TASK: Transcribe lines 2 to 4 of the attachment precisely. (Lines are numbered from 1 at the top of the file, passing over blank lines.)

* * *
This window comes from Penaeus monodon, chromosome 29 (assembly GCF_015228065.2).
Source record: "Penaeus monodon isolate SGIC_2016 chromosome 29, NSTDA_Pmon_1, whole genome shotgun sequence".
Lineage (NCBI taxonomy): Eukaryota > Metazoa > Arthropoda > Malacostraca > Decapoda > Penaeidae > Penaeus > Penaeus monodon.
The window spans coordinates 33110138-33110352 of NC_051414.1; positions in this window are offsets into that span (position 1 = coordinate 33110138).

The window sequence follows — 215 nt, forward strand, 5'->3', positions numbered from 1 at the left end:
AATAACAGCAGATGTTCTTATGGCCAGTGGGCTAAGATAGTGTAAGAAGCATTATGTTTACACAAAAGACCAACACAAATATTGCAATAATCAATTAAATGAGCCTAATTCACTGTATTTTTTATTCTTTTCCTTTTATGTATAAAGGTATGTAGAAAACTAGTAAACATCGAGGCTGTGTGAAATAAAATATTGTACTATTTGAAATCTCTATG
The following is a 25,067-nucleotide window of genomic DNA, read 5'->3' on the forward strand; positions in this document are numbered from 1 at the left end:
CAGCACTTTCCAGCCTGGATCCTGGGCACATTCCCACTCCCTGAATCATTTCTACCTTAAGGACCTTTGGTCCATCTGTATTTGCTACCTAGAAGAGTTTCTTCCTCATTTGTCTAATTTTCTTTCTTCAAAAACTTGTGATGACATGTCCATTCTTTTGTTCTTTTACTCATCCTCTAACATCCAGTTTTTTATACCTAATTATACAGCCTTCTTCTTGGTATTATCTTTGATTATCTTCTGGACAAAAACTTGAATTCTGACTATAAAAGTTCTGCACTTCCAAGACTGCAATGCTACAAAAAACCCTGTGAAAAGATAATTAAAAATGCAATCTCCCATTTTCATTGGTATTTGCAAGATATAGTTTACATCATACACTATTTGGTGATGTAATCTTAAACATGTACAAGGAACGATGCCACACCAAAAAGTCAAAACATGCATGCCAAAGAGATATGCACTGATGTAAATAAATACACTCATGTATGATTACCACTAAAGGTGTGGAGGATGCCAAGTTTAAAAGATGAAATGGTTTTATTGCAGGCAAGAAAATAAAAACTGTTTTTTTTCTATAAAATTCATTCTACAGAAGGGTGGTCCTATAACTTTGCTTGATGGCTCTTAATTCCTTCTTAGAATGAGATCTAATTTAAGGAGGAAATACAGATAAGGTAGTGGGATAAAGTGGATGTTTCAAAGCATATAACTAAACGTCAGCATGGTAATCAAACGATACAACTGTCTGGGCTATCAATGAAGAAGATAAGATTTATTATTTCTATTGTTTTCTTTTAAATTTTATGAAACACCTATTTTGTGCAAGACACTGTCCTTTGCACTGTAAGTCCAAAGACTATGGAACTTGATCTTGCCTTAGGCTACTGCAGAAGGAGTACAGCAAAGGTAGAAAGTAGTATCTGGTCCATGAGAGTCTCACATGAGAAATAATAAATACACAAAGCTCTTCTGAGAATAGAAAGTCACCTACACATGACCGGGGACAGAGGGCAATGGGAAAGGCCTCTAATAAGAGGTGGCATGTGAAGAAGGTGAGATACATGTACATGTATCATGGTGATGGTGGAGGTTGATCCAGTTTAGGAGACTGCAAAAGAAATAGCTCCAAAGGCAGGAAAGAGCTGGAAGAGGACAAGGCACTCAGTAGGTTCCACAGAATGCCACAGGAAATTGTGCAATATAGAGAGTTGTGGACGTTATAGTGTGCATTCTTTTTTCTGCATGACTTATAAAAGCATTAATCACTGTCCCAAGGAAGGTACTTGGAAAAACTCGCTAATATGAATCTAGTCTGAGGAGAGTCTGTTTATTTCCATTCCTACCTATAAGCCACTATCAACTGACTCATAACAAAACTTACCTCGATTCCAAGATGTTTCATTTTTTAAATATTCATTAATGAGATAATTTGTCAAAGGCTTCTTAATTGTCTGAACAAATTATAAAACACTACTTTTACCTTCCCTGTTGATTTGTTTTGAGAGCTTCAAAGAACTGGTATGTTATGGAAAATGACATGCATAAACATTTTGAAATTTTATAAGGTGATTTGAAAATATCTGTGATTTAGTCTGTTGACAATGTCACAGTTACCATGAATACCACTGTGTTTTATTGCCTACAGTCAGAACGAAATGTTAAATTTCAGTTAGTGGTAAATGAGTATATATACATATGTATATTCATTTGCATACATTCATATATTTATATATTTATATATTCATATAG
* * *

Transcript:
Source record: "Penaeus monodon isolate SGIC_2016 chromosome 29, NSTDA_Pmon_1, whole genome shotgun sequence".
Lineage (NCBI taxonomy): Eukaryota > Metazoa > Arthropoda > Malacostraca > Decapoda > Penaeidae > Penaeus > Penaeus monodon.
The window spans coordinates 33110138-33110352 of NC_051414.1; positions in this window are offsets into that span (position 1 = coordinate 33110138).